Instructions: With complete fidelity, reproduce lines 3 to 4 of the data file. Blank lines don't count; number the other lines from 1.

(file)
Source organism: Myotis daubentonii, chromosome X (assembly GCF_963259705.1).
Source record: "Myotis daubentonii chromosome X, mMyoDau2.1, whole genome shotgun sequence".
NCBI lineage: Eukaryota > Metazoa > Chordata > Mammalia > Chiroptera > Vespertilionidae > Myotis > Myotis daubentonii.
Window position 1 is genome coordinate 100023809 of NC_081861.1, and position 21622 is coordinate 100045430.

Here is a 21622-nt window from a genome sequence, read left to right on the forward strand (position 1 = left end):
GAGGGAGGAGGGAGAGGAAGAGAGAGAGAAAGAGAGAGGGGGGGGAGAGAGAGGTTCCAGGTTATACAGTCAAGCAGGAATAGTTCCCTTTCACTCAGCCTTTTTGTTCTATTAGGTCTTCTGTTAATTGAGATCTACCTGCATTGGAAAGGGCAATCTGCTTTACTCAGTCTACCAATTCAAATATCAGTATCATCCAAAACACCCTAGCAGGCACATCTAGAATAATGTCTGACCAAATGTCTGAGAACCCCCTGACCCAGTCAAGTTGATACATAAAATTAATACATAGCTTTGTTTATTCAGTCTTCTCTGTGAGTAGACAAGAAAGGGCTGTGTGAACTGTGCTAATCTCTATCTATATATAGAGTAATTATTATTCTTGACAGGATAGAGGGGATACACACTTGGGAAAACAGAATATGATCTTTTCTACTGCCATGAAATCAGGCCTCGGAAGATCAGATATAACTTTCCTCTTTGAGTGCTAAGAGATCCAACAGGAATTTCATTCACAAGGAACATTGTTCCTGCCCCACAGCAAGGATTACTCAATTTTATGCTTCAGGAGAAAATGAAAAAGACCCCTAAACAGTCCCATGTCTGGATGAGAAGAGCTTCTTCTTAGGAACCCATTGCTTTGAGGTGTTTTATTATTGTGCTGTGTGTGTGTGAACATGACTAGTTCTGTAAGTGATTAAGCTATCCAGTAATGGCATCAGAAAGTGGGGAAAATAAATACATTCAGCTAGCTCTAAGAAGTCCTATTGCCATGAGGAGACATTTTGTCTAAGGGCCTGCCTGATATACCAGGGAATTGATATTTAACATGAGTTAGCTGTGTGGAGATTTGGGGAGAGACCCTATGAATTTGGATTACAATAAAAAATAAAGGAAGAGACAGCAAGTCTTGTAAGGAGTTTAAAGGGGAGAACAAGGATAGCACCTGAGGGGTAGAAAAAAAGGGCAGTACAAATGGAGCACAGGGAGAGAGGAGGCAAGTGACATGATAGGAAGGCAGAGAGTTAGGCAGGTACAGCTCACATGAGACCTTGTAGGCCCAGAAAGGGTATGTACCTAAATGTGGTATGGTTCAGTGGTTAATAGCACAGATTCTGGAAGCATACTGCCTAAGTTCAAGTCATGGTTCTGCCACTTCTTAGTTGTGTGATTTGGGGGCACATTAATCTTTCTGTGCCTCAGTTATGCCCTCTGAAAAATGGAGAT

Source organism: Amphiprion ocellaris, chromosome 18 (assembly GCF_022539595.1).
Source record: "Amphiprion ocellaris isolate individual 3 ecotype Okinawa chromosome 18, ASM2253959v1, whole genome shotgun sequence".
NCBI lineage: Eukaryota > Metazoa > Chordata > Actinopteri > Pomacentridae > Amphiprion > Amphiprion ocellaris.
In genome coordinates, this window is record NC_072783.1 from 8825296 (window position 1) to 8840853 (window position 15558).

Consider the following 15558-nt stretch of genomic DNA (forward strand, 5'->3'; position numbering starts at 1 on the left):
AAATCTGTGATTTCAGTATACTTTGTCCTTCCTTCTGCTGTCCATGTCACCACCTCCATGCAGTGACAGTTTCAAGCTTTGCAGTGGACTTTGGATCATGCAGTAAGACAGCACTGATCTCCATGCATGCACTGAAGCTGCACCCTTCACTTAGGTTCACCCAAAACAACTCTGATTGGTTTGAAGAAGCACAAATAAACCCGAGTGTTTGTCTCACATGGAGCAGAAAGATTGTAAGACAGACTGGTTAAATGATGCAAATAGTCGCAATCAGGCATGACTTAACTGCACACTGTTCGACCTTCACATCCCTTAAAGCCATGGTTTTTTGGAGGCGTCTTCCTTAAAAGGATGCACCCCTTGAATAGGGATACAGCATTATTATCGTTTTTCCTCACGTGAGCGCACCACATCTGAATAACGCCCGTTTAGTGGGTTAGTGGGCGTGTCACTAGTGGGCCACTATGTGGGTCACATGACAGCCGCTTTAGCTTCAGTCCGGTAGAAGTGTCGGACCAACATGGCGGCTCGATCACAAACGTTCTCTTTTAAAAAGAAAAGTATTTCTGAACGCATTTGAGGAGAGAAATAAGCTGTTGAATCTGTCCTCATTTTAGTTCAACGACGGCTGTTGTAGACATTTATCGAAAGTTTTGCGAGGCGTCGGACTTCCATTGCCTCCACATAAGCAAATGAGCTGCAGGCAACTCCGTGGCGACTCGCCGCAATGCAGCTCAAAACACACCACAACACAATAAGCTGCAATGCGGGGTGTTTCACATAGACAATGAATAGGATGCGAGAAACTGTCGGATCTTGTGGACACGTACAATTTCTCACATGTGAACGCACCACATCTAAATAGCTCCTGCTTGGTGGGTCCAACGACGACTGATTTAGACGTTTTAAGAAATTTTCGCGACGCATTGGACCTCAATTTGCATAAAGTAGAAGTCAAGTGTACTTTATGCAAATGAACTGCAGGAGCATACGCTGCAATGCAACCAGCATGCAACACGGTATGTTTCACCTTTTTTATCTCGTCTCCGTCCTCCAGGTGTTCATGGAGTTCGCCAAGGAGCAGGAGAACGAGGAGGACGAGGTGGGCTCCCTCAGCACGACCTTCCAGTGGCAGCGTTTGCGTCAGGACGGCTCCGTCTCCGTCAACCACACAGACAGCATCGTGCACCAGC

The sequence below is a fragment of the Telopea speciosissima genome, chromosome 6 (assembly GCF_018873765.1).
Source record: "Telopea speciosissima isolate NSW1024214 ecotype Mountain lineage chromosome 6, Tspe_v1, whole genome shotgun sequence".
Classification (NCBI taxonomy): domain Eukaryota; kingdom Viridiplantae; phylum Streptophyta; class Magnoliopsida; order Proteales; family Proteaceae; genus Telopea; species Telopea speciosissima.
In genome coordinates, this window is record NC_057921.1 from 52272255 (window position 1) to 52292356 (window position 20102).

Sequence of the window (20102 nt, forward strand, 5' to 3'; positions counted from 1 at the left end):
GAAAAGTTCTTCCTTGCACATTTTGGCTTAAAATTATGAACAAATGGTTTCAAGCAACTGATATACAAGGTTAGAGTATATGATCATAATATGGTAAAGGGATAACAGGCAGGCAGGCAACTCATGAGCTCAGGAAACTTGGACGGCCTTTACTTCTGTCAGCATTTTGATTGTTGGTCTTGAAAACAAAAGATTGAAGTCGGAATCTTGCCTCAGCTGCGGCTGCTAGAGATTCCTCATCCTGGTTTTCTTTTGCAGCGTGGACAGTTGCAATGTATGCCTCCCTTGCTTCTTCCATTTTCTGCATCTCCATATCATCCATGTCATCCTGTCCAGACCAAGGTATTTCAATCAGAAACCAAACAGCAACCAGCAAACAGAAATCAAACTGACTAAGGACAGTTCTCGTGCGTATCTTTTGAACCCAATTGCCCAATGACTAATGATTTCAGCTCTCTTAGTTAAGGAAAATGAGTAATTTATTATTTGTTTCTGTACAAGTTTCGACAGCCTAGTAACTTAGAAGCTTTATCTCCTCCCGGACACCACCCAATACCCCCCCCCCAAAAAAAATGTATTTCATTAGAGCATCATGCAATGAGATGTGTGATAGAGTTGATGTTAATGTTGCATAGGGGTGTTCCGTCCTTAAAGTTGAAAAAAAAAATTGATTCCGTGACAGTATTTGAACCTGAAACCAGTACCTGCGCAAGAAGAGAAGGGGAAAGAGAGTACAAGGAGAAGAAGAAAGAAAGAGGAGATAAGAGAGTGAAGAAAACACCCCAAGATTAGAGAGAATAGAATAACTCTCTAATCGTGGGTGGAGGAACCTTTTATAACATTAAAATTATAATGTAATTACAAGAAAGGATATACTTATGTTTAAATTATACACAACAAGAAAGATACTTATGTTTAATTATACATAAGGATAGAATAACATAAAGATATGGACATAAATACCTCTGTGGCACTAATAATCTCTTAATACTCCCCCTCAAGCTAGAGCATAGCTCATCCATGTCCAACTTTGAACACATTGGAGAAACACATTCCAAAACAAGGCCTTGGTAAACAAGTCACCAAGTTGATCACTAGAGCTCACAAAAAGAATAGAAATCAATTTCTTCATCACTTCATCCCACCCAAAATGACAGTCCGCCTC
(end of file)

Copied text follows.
NCBI lineage: Eukaryota > Metazoa > Chordata > Mammalia > Chiroptera > Vespertilionidae > Myotis > Myotis daubentonii.
Window position 1 is genome coordinate 100023809 of NC_081861.1, and position 21622 is coordinate 100045430.